Jan Morris is one of the most familiar names in British travel writing, so I was surprised to find a new work by her that I did not know, Last Letters from Hav. The New York Review Books Original edition – Hav – has a stupendous cover image that relates to the sequel, Hav of the Myrmidons, published in 2005 in a double edition that kept me absorbed and delighted for several evenings of reading.
Hav is a city state situated on a south-facing Mediterranean peninsula barred from the main continent by a large range of mountains called the Escarpment, through which the railway descends through tunnels to the city terminus. The city and its ports are also surrounded by low hills, and the curious lack of development of the low-lying land is down to the prevalence of salt marshes.
The city of Hav is a delightful mixture of architecture and history, and seems to have been visited by all the major names in European history, art and politics, from Saladin onwards. The relics of Russian colonisation sit happily beside those of Ottoman, Venetian, French and British attempts at ownership, yet its lingua franca is English, for no reason that anyone can find out. The British presence there is not a particularly happy or lavish one, whereas the presence of a discreetly incognito Caliph and an active intellectual life in the Athenaeum have a far more vigorous effect on the city’s cultural and political life.
Outside the city itself is the large new development of the Casino, an exclusive resort where all the really glamorous tourists come on their yachts and stay until satiated or recovered. The Chinese settlement of Yuan Wen Kao, further along the coast, is the clue to who really owns Hav: Chinese investment is everywhere, and has been since the days of Marco Polo.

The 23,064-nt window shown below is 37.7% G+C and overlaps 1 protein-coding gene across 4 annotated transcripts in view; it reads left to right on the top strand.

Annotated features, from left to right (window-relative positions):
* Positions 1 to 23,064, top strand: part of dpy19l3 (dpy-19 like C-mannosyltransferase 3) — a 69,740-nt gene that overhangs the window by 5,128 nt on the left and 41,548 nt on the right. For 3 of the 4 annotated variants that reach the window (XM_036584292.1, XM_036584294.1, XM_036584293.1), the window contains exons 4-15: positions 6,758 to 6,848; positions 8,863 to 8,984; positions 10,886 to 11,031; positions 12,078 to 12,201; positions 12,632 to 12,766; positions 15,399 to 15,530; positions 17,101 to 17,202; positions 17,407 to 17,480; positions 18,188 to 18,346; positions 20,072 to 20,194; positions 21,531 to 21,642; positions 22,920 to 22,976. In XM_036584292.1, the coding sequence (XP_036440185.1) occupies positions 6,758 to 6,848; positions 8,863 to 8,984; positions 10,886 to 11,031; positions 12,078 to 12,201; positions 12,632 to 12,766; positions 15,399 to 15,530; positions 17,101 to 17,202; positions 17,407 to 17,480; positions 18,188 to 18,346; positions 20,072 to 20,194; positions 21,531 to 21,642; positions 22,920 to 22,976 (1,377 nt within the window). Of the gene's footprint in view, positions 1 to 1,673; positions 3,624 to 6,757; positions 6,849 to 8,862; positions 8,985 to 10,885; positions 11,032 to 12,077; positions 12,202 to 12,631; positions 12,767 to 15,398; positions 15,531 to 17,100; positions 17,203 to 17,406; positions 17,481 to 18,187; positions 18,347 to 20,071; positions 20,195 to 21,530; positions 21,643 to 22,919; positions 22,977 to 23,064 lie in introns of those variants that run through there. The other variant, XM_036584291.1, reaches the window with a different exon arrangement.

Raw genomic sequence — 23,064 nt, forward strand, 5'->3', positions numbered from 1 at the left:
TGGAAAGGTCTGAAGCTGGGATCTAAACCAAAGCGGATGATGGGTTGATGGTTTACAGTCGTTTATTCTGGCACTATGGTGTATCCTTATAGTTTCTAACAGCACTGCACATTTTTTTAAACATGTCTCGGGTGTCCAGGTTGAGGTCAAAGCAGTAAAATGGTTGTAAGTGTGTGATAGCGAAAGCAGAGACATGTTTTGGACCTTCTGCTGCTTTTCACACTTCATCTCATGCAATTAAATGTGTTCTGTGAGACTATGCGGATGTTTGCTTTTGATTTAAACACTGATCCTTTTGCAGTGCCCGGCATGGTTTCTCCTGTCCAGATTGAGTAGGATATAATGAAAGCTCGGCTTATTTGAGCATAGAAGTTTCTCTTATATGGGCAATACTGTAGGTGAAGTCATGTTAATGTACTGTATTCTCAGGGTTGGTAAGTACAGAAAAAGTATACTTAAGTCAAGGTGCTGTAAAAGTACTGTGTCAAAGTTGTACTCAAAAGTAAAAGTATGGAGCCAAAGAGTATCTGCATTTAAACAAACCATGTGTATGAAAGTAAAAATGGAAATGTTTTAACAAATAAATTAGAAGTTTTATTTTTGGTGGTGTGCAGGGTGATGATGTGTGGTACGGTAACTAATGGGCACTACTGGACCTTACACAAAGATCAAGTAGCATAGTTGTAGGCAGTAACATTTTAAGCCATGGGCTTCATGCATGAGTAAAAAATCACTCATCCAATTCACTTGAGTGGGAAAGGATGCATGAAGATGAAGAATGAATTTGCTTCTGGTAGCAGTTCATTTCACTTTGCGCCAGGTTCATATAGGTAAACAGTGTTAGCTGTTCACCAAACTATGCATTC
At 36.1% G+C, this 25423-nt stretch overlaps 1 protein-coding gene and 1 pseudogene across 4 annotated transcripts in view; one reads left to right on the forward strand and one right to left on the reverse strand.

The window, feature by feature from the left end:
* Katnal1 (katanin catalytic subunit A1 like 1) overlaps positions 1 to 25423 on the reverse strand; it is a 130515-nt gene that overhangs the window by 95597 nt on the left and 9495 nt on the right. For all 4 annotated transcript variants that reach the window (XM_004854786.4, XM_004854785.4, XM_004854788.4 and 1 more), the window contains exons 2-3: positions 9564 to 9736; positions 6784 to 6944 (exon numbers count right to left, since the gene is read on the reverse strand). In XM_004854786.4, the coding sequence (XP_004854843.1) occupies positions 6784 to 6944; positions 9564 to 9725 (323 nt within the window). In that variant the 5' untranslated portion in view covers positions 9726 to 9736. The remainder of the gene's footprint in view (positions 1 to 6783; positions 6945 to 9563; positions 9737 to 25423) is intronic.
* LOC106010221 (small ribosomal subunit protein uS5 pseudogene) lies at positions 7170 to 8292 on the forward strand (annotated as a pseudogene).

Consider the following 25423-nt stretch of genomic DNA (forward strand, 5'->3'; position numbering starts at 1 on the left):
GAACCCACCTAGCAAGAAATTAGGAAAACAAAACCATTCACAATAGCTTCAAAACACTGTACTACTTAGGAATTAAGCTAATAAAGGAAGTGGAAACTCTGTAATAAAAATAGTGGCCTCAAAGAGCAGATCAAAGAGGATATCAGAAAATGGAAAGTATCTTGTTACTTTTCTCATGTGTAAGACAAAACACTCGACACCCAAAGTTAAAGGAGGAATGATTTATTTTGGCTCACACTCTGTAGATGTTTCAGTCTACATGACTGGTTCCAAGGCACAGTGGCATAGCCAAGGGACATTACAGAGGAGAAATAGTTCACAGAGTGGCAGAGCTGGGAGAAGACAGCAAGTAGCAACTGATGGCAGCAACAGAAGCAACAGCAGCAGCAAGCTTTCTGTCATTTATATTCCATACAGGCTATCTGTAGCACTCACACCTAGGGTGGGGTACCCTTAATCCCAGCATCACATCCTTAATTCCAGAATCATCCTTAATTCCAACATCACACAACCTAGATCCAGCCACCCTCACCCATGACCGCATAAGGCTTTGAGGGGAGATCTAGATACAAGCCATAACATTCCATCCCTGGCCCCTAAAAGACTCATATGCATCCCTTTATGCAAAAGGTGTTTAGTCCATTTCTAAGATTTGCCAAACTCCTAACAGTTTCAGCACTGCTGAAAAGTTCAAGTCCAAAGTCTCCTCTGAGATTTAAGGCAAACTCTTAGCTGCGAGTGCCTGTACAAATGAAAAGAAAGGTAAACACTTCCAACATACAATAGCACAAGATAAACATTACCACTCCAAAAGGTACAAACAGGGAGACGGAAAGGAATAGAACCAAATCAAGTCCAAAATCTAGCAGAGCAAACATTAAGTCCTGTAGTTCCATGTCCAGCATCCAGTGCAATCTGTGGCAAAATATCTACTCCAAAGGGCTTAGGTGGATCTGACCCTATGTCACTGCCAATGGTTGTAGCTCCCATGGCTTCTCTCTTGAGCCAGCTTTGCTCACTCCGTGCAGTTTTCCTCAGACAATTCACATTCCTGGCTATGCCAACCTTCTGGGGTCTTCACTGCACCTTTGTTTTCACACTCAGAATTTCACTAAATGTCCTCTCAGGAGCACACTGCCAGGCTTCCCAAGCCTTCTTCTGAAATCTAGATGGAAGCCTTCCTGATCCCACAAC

Jan Morris visits Hav for several months, wandering the city and meeting its people, until her growing sense of unease leads to flight as the city’s life begin to collapse. She drives up through the mountains and abandons her car in order to catch the last train to leave the state. She turns to have one more look at the city, and sees the warships arriving over the horizon.
On her return to Hav, twenty years later, Morris is the guest of the new government, and with her prized blue card is free to return to the old city and try to find the places and people that she had once known. To her surprise her earlier book on Hav is simultaneously well-known and also banned. A key passage where she had speculated on the origins of Hav has become a centrepiece in the new Havian political ideology, yet no-one in Hav may read anything of the rest of the book.
On its first publication, Last Letters from Hav led many people to have arguments with travel agents who could not find cheap flights or supply train tickets to the city, and I expect that many atlases (this was pre-internet) were scoured looking for Hav’s exact location. I think it’s probably on the Aegean coastline, with convenient access for the Venetians and Lebanese, and a land route from St Petersburg, as she specifies in the book. For of course Last Letters from Hav and Hav of the Myrmidons are fiction, an excellent spoof and allegory of European settlement and political renewal amid the constancy of human nature. They add to my collection of authors breaking free of genre with excellent new perspectives, in territories, and bookshelves, in which they are not usually found. Ursula Le Guin wrote the Introduction to the 2005 double edition, which you can read here. I don’t agree with her on all points, and I am not convinced that Last Letters from Hav and Hav of the Myrmidons are science fiction as she says, but they are certainly outstanding examples of counterfactual speculative writing, and a terrific read.